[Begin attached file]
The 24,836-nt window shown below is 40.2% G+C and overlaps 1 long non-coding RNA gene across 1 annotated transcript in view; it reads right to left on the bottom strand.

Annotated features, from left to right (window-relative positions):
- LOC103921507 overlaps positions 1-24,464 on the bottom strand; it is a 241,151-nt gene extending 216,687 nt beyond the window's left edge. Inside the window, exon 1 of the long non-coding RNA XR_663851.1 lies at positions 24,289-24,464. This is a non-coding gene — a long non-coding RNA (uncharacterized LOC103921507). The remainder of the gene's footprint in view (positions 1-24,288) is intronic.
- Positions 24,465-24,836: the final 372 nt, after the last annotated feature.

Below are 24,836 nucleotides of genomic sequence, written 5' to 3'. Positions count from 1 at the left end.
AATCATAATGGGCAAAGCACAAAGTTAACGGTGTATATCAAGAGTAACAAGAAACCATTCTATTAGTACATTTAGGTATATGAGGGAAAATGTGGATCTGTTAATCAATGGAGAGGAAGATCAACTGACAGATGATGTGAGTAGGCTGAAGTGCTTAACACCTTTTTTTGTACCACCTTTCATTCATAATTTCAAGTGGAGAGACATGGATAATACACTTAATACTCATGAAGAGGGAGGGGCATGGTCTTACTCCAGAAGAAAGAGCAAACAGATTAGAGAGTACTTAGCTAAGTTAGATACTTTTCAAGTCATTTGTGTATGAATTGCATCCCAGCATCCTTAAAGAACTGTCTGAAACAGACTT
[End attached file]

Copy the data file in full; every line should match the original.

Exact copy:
The 24,836-nt window shown below is 40.2% G+C and overlaps 1 long non-coding RNA gene across 1 annotated transcript in view; it reads right to left on the bottom strand.

Annotated features, from left to right (window-relative positions):
- LOC103921507 overlaps positions 1-24,464 on the bottom strand; it is a 241,151-nt gene extending 216,687 nt beyond the window's left edge. Inside the window, exon 1 of the long non-coding RNA XR_663851.1 lies at positions 24,289-24,464. This is a non-coding gene — a long non-coding RNA (uncharacterized LOC103921507). The remainder of the gene's footprint in view (positions 1-24,288) is intronic.
- Positions 24,465-24,836: the final 372 nt, after the last annotated feature.

Below are 24,836 nucleotides of genomic sequence, written 5' to 3'. Positions count from 1 at the left end.
AATCATAATGGGCAAAGCACAAAGTTAACGGTGTATATCAAGAGTAACAAGAAACCATTCTATTAGTACATTTAGGTATATGAGGGAAAATGTGGATCTGTTAATCAATGGAGAGGAAGATCAACTGACAGATGATGTGAGTAGGCTGAAGTGCTTAACACCTTTTTTTGTACCACCTTTCATTCATAATTTCAAGTGGAGAGACATGGATAATACACTTAATACTCATGAAGAGGGAGGGGCATGGTCTTACTCCAGAAGAAAGAGCAAACAGATTAGAGAGTACTTAGCTAAGTTAGATACTTTTCAAGTCATTTGTGTATGAATTGCATCCCAGCATCCTTAAAGAACTGTCTGAAACAGACTT